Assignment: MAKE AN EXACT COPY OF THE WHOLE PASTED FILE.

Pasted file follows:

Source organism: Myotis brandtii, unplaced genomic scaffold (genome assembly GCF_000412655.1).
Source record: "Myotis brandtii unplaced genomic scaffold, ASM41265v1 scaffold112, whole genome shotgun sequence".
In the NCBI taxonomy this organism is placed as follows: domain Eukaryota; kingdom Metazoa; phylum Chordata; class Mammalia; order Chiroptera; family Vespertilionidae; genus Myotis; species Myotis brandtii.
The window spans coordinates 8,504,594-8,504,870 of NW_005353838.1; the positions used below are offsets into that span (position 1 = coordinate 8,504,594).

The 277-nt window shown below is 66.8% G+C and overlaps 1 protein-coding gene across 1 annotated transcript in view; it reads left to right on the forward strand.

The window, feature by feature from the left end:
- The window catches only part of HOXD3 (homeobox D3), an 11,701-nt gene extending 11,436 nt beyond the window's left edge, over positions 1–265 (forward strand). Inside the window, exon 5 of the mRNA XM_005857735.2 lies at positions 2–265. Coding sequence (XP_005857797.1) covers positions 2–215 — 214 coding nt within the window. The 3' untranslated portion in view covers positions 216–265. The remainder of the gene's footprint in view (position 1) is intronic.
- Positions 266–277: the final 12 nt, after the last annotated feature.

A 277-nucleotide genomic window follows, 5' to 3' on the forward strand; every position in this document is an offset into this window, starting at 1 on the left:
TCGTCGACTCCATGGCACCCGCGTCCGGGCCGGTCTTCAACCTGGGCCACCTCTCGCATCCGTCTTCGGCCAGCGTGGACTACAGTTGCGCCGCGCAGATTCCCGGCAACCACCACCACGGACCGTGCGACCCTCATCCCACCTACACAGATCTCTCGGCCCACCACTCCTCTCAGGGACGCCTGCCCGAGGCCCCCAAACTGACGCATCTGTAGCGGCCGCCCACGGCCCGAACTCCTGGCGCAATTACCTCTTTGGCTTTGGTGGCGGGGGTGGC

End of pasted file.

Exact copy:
Source organism: Myotis brandtii, unplaced genomic scaffold (genome assembly GCF_000412655.1).
Source record: "Myotis brandtii unplaced genomic scaffold, ASM41265v1 scaffold112, whole genome shotgun sequence".
In the NCBI taxonomy this organism is placed as follows: domain Eukaryota; kingdom Metazoa; phylum Chordata; class Mammalia; order Chiroptera; family Vespertilionidae; genus Myotis; species Myotis brandtii.
The window spans coordinates 8,504,594-8,504,870 of NW_005353838.1; the positions used below are offsets into that span (position 1 = coordinate 8,504,594).

The 277-nt window shown below is 66.8% G+C and overlaps 1 protein-coding gene across 1 annotated transcript in view; it reads left to right on the forward strand.

The window, feature by feature from the left end:
- The window catches only part of HOXD3 (homeobox D3), an 11,701-nt gene extending 11,436 nt beyond the window's left edge, over positions 1–265 (forward strand). Inside the window, exon 5 of the mRNA XM_005857735.2 lies at positions 2–265. Coding sequence (XP_005857797.1) covers positions 2–215 — 214 coding nt within the window. The 3' untranslated portion in view covers positions 216–265. The remainder of the gene's footprint in view (position 1) is intronic.
- Positions 266–277: the final 12 nt, after the last annotated feature.

A 277-nucleotide genomic window follows, 5' to 3' on the forward strand; every position in this document is an offset into this window, starting at 1 on the left:
TCGTCGACTCCATGGCACCCGCGTCCGGGCCGGTCTTCAACCTGGGCCACCTCTCGCATCCGTCTTCGGCCAGCGTGGACTACAGTTGCGCCGCGCAGATTCCCGGCAACCACCACCACGGACCGTGCGACCCTCATCCCACCTACACAGATCTCTCGGCCCACCACTCCTCTCAGGGACGCCTGCCCGAGGCCCCCAAACTGACGCATCTGTAGCGGCCGCCCACGGCCCGAACTCCTGGCGCAATTACCTCTTTGGCTTTGGTGGCGGGGGTGGC